ultra sound principle to measure depth

Discussion in 'The Projects Forum' started by wilbertrk, Jun 8, 2010.

  1. wilbertrk

    Thread Starter New Member

    Jun 4, 2010
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    0
    Let me explain my need,in laboratory model the depth of water is 50cm and this water depth is constant through out the experiment,below this water the depth of sand will vary with time due to some effect being created, I am to measure the depth of sand below water, while making measurement the water is without motion and there is no turbidity. Can I use the ultra sound principle to measure this sand depth below water, Kindly help me with information and ideas
    Wilbertrk
     
  2. kubeek

    AAC Fanatic!

    Sep 20, 2005
    4,670
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    Ultrasound could be quite difficult to implement, because you will need some fairly advanced way to process the data, assuming you want good precison, like +/- 1cm depth for a 1cm2 big spot.
    You could try to use some ready made laser distance meter that can measure that close, and test it if it could do its measuring underwater, and how accurate.
     
  3. coldpenguin

    Active Member

    Apr 18, 2010
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    9
    I am assuming that the sand is going to be sedimented from the water? I am wondering whether there would be enough of a boundary for ultrasound to work (otherwise it is going to be a spongey kind of response).
    But then I am thinking that if it is sand sedimenting out of water, that a laser would also have issues with the muddy water.

    Could you perhaps put a small strain guage under the water, in the area you require to measure? (you are talking lab here and not a boat going down a river?).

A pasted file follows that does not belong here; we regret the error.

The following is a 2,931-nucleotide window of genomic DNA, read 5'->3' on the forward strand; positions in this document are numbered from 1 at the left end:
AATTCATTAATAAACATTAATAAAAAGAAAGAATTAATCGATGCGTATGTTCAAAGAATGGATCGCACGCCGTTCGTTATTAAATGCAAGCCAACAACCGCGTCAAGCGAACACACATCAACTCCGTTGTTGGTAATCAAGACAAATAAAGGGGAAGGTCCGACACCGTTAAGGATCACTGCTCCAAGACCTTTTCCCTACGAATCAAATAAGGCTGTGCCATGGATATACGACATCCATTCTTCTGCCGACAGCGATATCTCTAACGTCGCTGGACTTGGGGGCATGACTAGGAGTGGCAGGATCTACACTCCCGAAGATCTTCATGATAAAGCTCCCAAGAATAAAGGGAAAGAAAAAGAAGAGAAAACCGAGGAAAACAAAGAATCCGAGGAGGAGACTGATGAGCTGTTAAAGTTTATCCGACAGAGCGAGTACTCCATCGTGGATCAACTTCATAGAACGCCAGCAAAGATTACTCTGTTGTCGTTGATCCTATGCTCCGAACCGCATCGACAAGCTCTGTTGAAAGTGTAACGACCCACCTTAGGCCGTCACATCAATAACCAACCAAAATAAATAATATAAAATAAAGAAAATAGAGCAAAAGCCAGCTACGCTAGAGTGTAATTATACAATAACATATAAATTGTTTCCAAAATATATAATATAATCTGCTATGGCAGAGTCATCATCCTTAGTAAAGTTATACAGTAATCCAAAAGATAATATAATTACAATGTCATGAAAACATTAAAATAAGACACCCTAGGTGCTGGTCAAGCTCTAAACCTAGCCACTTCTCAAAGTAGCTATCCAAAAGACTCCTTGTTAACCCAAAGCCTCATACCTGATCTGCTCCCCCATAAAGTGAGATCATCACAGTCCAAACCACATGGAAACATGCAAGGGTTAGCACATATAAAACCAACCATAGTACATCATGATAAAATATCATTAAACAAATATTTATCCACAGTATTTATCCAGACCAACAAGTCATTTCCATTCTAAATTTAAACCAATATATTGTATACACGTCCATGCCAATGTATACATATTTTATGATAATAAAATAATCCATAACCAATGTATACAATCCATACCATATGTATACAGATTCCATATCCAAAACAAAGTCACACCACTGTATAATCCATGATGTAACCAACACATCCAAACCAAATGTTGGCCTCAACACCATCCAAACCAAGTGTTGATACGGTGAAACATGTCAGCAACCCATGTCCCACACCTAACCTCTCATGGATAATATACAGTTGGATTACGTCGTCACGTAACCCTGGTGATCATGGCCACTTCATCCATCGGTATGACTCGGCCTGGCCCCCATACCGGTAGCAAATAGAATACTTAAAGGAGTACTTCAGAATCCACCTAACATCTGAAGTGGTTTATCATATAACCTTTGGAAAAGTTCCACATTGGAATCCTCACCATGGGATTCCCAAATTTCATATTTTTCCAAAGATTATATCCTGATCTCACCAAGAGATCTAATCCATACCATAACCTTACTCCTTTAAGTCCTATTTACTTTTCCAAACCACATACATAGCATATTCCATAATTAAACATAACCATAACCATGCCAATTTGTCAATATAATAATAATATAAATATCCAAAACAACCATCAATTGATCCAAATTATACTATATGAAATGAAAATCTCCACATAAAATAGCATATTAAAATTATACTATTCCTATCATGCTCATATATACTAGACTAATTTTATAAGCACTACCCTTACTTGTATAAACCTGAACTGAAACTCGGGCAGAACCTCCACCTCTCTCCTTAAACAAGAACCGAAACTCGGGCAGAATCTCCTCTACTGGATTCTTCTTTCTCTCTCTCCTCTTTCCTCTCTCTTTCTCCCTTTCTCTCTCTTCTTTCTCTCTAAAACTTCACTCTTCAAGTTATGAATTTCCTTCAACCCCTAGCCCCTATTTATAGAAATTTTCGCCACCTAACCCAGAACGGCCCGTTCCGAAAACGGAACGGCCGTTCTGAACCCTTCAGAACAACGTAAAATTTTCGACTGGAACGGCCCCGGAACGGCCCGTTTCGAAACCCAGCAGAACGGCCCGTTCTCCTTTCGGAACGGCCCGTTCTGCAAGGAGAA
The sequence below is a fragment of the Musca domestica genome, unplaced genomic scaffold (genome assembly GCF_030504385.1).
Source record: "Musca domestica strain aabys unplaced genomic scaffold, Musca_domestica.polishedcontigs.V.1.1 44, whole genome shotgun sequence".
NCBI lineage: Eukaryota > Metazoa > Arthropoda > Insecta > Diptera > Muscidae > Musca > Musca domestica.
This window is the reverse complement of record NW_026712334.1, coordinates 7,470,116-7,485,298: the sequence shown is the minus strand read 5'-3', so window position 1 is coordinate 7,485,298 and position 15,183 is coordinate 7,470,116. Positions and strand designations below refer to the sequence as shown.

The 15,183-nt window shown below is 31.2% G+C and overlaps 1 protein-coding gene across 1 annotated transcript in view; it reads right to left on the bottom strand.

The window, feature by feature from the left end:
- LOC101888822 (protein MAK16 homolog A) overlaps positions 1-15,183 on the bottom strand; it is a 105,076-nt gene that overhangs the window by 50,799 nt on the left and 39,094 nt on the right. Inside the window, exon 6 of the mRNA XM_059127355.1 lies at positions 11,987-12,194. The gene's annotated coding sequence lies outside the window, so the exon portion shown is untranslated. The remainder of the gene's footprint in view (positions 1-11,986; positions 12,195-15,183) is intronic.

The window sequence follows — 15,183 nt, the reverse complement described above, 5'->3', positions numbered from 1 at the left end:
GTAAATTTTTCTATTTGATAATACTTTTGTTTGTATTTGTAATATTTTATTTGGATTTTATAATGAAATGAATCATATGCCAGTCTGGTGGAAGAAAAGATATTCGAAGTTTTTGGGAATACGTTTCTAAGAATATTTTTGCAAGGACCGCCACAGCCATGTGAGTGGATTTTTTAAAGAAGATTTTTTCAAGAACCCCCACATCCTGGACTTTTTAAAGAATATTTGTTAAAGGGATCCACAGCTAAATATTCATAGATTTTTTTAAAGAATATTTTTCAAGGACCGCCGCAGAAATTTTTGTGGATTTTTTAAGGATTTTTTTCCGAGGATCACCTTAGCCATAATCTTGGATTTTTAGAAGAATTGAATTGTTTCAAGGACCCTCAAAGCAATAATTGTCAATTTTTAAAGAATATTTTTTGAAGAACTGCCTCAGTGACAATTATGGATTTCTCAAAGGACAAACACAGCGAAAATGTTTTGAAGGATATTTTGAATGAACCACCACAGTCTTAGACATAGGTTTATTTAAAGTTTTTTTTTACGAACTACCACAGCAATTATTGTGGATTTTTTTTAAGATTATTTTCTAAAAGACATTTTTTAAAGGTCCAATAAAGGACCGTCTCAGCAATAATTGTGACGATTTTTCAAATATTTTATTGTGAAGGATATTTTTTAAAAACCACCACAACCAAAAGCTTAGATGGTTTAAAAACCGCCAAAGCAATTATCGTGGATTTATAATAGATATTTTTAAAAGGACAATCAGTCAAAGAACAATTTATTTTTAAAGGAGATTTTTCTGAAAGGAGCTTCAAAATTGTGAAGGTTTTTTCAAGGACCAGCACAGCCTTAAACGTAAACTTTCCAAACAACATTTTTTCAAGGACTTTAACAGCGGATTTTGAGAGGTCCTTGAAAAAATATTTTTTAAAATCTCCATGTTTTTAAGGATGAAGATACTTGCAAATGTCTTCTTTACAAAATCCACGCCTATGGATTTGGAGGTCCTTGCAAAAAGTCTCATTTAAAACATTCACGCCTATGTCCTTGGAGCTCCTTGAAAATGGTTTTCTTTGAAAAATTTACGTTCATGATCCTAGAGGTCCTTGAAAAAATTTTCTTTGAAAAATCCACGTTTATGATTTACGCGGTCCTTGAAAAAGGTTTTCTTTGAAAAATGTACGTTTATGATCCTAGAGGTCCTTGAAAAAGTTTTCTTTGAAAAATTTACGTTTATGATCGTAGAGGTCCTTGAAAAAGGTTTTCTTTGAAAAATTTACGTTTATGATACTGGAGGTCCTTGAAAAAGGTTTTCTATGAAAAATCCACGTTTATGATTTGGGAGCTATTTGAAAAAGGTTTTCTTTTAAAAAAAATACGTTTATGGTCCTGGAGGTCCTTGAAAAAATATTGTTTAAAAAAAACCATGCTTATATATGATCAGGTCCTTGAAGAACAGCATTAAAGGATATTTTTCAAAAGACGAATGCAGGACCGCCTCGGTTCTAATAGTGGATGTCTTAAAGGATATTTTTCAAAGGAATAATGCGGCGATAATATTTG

4. jpanhalt

    AAC Fanatic!

    Jan 18, 2008
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    Get a FatMax (Stanley) laser distance measurer. They are quite accurate and can be had for good prices, if you shop around. Mine was $50 new in box on ebay. They work by time of flight (TOF).

    Water is transparent to the wavelength of light used, but of course, because light is slower in water than in air, your initial reading may seem a little off. However, since the depth of water is constant, that won't really matter. If the water depth changes, then a calibration curve will solve that problem too.

    One neat thing about the laser is that you can see exactly the point that is being measured. That is not the case with ultrasound, as the beam can be quite wide. If you want multiple, automated measurements, you will need to do a little hacking. But, I suspect that little bit of hacking will be a lot easier than developing a TOF laser instrument from scratch.

    John
     
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